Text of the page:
Evaluation of the Summer Garden

by - October 16, 2012

After a summer growing season, it's great time to evaluate the planting choices, layout and management of the veggie garden. The season treated us well, with peppers as only crops blatantly failing. Out of a large variety of seedlings, only the Tapas peppers produced a good crop. Nearly everything else at least gave us at least a sampling for the table. Not every summer is like this, so I'm thankful for the season we had.

One aspect of home gardening that I've really enjoyed is planting a large variety of things. When one variety of a vegetable doesn't take, it is wonderful to have another variety on standby. However, I'm to the point now where I'd like to simplify for the sake of efficiency in management of the space. For instance, I planted beans everywhere in the garden this year - many kinds all through the summer. In the process, after seeing some specialty beans and bush beans suffer and seeing some pole beans weave their way across the tops of the okra and corn, I finally found a climbing bean that doesn't monopolize the space - a half-runner bean. This will be my primary choice for next summer and fall.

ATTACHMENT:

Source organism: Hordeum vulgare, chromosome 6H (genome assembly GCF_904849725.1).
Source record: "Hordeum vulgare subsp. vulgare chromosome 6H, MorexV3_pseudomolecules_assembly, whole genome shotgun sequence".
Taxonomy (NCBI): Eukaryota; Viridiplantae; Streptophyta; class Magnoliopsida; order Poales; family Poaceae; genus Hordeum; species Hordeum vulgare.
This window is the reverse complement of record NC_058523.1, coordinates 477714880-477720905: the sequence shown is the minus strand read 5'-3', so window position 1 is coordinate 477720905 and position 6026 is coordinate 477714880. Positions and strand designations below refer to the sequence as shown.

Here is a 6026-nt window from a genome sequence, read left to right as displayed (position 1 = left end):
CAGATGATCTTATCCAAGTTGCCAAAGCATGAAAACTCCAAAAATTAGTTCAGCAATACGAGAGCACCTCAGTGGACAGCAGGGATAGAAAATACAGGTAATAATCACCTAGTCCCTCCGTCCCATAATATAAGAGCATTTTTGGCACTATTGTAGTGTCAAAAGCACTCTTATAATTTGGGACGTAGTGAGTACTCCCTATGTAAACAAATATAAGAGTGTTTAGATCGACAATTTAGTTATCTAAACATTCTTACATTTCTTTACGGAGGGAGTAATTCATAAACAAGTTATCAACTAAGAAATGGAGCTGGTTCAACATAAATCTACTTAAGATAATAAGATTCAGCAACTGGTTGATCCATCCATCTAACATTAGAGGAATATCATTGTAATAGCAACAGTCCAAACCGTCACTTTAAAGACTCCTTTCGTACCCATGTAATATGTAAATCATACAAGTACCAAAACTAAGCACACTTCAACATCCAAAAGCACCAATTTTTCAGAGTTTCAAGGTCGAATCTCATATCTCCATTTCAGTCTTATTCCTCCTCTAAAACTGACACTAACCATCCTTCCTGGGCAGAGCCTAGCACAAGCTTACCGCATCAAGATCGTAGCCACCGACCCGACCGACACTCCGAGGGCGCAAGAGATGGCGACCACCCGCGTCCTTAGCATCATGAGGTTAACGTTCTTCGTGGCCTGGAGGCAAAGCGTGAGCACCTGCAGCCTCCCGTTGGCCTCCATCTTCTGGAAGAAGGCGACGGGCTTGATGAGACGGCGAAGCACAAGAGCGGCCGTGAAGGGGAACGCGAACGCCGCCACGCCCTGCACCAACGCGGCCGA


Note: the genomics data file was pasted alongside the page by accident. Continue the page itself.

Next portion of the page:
Other than simplifying the number of varieties I plant, I may also give some crops a rest. Nearly all the squash and zucchini succumbed to vine borers. Letting the soil rest from this crop for a year could help curb the pest population. Still, I may plant one or two in a pot with sterile soil to see if they have a better survival rate. The other pests that were problematic: wire worms on the russet potatoes, corn worms, mystery bugs on the okra, slugs in the cabbage, strawberries and bush beans.  

Dutch Pink tomato
Persimmon tomato
Red Kiss tomato
Half-runner bean
Burgundy bean
Trombetta Squash
Arugula (all kinds)
Blue Adirondak potato
Garden Peas
Baby Butterhead lettuce (even though it didn't grow this year)
Queen Anne Peas
Cucumbers of the normal kind

The Axe List:
Costoluto tomatoes
German Green tomatoes
Speckled Roma tomatoes
Black/Purple Russian tomatoes
Blue Lake pole beans
Cucumbers of the strange kind
Russet potatoes

There are so many other veggies that are on neither list, and I am aware that some on the axe lists are favorites of growers. I can't grow them all - at least not well. Some items aren't on the keepers list because there is no need to seed them. The annual herbs, arugula, and cherry tomatoes are getting to where they seed themselves and are approaching weed status. There are also many lettuces that I grew but couldn't stand the bitter flavor of. I won't rule them out completely because each season can produce different results depending on when the heat hits. What are on your keeper list for next summer? What are you ditching?

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